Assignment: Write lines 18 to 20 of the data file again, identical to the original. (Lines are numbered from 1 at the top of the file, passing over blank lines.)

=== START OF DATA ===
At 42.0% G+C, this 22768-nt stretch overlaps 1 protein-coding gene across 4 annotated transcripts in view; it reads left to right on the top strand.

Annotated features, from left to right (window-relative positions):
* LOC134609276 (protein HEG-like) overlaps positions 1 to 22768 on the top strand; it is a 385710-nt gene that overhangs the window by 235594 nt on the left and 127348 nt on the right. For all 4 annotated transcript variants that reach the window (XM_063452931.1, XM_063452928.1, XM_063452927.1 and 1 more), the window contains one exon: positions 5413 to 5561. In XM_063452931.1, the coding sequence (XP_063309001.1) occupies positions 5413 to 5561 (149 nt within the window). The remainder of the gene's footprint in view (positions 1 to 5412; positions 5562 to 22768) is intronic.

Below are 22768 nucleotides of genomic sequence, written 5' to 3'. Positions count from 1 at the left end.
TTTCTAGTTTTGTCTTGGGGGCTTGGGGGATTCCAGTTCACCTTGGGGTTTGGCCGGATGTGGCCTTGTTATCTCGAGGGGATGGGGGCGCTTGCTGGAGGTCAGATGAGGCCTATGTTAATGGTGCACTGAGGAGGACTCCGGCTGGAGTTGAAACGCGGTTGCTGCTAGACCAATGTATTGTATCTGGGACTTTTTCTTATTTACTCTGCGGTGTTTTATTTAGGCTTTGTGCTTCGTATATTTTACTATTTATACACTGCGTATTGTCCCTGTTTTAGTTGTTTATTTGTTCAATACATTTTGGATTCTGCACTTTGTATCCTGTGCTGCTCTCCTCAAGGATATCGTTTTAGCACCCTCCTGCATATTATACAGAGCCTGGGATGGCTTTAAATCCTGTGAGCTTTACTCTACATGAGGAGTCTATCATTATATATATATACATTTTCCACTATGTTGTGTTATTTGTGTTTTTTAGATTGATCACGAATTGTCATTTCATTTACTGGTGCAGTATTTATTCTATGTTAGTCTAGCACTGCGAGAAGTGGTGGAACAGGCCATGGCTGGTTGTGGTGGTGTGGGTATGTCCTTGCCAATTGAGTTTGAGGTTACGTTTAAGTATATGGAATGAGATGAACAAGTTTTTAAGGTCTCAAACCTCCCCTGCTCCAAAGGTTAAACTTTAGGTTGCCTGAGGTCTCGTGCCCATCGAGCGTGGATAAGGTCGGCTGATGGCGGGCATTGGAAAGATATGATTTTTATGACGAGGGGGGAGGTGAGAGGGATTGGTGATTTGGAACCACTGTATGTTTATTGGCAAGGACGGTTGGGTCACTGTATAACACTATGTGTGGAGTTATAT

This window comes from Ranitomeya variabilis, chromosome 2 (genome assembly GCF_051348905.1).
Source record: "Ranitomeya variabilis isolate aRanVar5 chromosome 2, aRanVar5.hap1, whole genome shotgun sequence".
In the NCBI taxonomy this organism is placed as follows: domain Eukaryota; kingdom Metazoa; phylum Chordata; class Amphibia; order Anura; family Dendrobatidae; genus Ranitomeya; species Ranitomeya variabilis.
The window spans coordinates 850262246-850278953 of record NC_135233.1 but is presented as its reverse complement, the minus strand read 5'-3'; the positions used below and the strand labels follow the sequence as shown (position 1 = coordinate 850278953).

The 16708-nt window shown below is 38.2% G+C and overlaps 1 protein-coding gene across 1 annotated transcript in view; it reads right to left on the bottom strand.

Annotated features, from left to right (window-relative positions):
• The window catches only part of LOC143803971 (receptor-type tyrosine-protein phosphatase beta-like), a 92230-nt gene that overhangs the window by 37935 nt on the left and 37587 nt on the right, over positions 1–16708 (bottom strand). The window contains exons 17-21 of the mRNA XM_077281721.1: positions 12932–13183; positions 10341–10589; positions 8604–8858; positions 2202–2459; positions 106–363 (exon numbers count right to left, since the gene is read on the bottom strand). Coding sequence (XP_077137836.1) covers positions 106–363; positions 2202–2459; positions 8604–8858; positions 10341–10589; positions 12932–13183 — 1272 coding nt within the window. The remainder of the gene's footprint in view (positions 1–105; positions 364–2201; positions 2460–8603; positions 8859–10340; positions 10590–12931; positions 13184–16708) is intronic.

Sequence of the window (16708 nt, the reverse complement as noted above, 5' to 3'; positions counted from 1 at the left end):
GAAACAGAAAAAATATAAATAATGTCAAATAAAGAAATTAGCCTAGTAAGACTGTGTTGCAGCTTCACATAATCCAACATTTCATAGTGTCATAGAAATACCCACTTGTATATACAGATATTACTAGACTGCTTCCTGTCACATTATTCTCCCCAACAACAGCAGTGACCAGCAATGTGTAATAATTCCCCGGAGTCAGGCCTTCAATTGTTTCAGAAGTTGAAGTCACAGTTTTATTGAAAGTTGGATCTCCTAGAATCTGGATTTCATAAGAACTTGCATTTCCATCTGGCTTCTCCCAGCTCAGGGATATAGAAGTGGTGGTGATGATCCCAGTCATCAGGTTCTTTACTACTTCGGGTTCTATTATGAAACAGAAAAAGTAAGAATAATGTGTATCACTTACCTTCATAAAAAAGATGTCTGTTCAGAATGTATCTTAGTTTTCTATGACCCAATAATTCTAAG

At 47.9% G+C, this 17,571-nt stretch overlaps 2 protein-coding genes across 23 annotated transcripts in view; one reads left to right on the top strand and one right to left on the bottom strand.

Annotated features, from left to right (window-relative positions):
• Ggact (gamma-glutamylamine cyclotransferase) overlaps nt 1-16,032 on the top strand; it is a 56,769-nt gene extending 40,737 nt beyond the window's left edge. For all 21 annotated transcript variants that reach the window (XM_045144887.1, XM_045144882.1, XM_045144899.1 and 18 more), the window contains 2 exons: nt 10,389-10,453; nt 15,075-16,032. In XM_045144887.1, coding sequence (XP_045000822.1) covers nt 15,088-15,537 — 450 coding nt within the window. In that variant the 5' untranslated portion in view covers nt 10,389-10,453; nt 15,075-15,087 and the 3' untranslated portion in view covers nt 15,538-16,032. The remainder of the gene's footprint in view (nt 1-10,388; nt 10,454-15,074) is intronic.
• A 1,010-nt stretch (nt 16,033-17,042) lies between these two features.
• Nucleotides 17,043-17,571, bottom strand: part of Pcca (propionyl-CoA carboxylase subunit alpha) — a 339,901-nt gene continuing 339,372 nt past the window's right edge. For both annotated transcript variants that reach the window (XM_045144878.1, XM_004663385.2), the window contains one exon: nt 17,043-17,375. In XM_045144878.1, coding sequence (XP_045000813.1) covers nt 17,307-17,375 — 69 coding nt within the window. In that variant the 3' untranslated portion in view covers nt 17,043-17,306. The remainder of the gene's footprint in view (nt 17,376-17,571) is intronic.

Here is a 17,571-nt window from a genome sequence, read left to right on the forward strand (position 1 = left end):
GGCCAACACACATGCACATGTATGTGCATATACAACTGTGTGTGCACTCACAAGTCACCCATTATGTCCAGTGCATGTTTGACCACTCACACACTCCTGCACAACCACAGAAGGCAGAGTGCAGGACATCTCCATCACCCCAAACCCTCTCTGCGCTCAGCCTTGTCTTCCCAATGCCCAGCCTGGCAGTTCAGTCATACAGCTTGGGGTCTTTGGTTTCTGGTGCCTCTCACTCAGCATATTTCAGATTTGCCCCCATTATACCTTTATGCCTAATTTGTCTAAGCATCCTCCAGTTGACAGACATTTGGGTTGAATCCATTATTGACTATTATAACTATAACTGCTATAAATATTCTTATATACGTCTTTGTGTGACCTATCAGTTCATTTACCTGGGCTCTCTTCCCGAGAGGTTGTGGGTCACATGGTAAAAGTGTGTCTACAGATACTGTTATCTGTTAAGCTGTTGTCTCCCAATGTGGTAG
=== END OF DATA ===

• A 1,010-nt stretch (nt 16,033-17,042) lies between these two features.
• Nucleotides 17,043-17,571, bottom strand: part of Pcca (propionyl-CoA carboxylase subunit alpha) — a 339,901-nt gene continuing 339,372 nt past the window's right edge. For both annotated transcript variants that reach the window (XM_045144878.1, XM_004663385.2), the window contains one exon: nt 17,043-17,375. In XM_045144878.1, coding sequence (XP_045000813.1) covers nt 17,307-17,375 — 69 coding nt within the window. In that variant the 3' untranslated portion in view covers nt 17,043-17,306. The remainder of the gene's footprint in view (nt 17,376-17,571) is intronic.

Here is a 17,571-nt window from a genome sequence, read left to right on the forward strand (position 1 = left end):